There can easily be more papers, so find a way to organize. For the requizzes, figure out a way to organize them so that it is easy for you and your kids to deal with.  Don’t only think of the hard copies and where you will put them, but think of the electronic copies you will be making.  Come up with a naming system or folders to keep things easily accessible.  With the kids turning things in, maybe you want a separate turn in location for requizzes.  Maybe you want the quizzes to be done online through a service or website.  Avoid headaches whenever possible!

Find a time to set up to work with kids that works for you. What I did worked for me, my students, and the schedule of our school day.  We start at 9am, so there is time (and it isn’t offensively early) before school and the 1st 3o minutes of the day is homeroom/remediation time.  This time for us is built in, but having time set up, that the kids (& parents) know about, will make life easier than having to create time on a student by student basis.

Cut back on the number of requizzes by having requirements.  If you want to make sure students are prepared for their requiz, require proof of some type of remediation, work or practice before they take it. Having a system in place for them to follow, instead of needing your guidance will make this an easier process and allow you to spend more time helping the student instead of preparing or managing the work. Think about what you have been doing that you can reuse.  Again, you can always change your mind or set up a new system.  Some options I have thought of:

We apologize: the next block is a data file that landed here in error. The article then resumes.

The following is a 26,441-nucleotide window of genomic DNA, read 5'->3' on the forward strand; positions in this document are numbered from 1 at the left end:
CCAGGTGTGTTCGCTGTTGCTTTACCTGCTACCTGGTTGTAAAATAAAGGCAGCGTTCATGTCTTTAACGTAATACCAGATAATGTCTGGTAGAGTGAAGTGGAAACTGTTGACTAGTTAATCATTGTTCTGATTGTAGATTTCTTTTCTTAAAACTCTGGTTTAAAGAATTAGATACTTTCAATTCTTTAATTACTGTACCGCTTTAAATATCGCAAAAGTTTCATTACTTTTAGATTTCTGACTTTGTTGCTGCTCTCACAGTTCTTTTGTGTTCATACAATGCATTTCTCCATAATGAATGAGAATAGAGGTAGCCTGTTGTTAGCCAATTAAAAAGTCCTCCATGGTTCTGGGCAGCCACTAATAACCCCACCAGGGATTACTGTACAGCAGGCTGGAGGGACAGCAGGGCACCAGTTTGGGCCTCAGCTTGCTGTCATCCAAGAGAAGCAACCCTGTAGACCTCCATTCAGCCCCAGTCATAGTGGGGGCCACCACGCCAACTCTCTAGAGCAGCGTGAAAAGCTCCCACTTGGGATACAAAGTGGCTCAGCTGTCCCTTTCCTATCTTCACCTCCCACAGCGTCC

Assign remediation work for them to do (and turn in)

Require quiz corrections (and turn in or go over)

Create a form for students to complete explaining what they have done to prepare.

Create Khan Academy accounts and require them to watch the video and do the exercise (you can track this) before requizzing.

Have students track their progress on their own. My kids had a sheet where they kept track of their scores.  This allowed them to stay on top of their grade, regardless of their computer access, and allowed them to explain to their parents how they were doing.  As students track, they get competitive with themselves and each other, and I think a little of that is ok. They may compare the number of 4s or 5s they get in comparison to each other.  They will be excited when they receive 5s on their 1st attempt.